program 2001: science + fiction Media art exhibition Hidden Parameters Films by Miklós Erdély update 2.0 Contemporary German media art exhibition Science and Fiction in Media Art, International symposium Exhibition in the Barcsay Hall of the Hungarian Academy of
Fine Arts

Masaki Fujihata - Kiyoshi Furukawa - Wolfgang Münch
Notes on Small Fish, 1999
Interactive installation, 1999

The world of abstract expression pioneered in twentieth century art by Schoenberg in music and Kandinsky and others in painting can now be given concrete expression thanks to the interactive media made possible by computer technology.

By now we have become quite accustomed to thinking of dots and lines in relation to music, but we must still use our imagination before we can hear music in painting. Indeed the whole point is to use our imagination to anticipate that music. Watching a movie about painting while playing music can only cause our imagination to shrink.

The primary theme of this work is "interaction." The production of meaning in semiotic theory requires a mutual interaction of signifying codes. If we can create a space in which the meaning created by painterly elements such as dots, lines, and colors interacts with the meanings created by the tone and pitch of instruments it should be possible to have a concrete experience of and appreciation for the space of abstract meaning. The point is not to engage in some kind of cerebral interaction after each element of the painting has been decoded as one might look at a painting, but to draw the meaning out through direct interaction with the images. Thought does not follow experience, it is experience itself. That is the primary condition of the interactive environment.

Our "Small Fish" is an attempt to create such a space. The dots and lines placed on the computer's electronic canvas have elements of musical notation about them, but are also instruments for the interactive production of sound.

Initially the user may experience some difficulty understanding the various meanings of the symbols on the screen, but those meanings gradually become clear as he or she begins to manipulate them. Eventually the sound sequences generated will begin to sound like "music." (In any case we know that our brains are always trying to distinguish music in noise. The way in which people begin to hear music is thus an indication of the depth of their musical culture and background.) The search for meaning is made more complex here, going beyond mere "symbols" with the addition of music. The pleasures of movement and of music yield subtlety to each other in a common progression.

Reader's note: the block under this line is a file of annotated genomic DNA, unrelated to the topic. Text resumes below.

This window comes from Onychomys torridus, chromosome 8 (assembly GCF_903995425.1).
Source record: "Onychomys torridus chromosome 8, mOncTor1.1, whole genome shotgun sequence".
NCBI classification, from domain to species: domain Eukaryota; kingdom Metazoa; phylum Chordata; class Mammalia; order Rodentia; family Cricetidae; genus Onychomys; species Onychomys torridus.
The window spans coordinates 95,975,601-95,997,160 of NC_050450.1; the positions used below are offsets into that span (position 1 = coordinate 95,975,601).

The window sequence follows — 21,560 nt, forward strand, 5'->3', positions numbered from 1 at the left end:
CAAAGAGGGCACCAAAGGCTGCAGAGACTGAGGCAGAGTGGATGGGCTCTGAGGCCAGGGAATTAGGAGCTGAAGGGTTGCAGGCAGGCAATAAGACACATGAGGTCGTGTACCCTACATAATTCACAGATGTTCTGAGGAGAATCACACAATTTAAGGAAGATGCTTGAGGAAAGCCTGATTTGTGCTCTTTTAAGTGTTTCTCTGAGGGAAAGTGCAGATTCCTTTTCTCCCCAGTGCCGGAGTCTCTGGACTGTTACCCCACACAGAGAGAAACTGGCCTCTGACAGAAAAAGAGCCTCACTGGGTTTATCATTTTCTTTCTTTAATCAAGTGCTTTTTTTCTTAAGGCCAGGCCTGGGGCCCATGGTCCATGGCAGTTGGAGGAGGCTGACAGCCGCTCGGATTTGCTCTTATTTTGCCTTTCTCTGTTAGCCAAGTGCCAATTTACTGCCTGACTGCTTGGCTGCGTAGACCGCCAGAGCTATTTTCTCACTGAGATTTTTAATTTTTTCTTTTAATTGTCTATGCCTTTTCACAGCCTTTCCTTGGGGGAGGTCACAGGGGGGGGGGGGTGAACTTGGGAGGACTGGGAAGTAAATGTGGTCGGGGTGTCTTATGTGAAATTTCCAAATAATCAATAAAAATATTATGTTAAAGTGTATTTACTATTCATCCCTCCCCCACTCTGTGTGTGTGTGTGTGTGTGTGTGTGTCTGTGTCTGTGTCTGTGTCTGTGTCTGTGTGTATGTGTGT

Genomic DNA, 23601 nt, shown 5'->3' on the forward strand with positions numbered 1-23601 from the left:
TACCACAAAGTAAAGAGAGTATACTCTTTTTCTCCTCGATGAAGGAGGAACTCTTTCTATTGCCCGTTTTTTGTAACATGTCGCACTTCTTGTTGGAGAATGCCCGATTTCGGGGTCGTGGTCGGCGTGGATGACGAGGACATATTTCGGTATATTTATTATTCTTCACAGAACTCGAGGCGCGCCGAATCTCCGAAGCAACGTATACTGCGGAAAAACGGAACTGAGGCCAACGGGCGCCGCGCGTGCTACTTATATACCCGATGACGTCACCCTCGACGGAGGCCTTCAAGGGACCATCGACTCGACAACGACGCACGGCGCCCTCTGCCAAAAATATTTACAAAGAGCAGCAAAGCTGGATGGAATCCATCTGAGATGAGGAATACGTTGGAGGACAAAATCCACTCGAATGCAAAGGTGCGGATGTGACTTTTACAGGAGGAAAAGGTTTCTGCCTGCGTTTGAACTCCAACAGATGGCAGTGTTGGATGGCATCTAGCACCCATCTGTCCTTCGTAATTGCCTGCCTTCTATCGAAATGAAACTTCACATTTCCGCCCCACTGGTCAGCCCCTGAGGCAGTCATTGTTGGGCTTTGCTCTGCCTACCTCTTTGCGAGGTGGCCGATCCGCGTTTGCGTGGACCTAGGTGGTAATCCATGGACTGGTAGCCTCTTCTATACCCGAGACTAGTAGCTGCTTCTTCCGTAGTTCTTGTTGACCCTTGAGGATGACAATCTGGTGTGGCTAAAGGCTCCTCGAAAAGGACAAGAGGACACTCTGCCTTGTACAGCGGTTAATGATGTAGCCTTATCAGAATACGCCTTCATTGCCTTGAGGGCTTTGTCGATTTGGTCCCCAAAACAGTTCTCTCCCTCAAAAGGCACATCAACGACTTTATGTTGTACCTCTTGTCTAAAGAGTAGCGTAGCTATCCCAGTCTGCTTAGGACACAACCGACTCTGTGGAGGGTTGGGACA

There is a lot of talk of the infinite possibilities of interactive art using computers. The free combination of a range of elements is said to astonish us with bizarre and unpredictable happenings. All of this may be true in a laboratory setting, but it is quite another matter to produce chance happenings and offer them up to an audience as art. In this project we felt it was extremely important to find a way to delimit the background and potential of each element in the interest of the generation of meaning. The fascination of relations emerging over time derives from the extraordinary complexity which can arise even within a set of rigid limitations.

"Small Fish" is designed so that users will come to understand the musical structure proposed by Furukawa through precisely those limitations. Repetitions, rising and falling sequences, the left and right hand of the piano--all classic musical structures--can be heard amidst the chaos. But no amount of manipulation will cause them to coalesce into perfect music.

The overall effect is like a child thrusting his arms in a running stream, trying to catch a fish.

Masaki Fujihata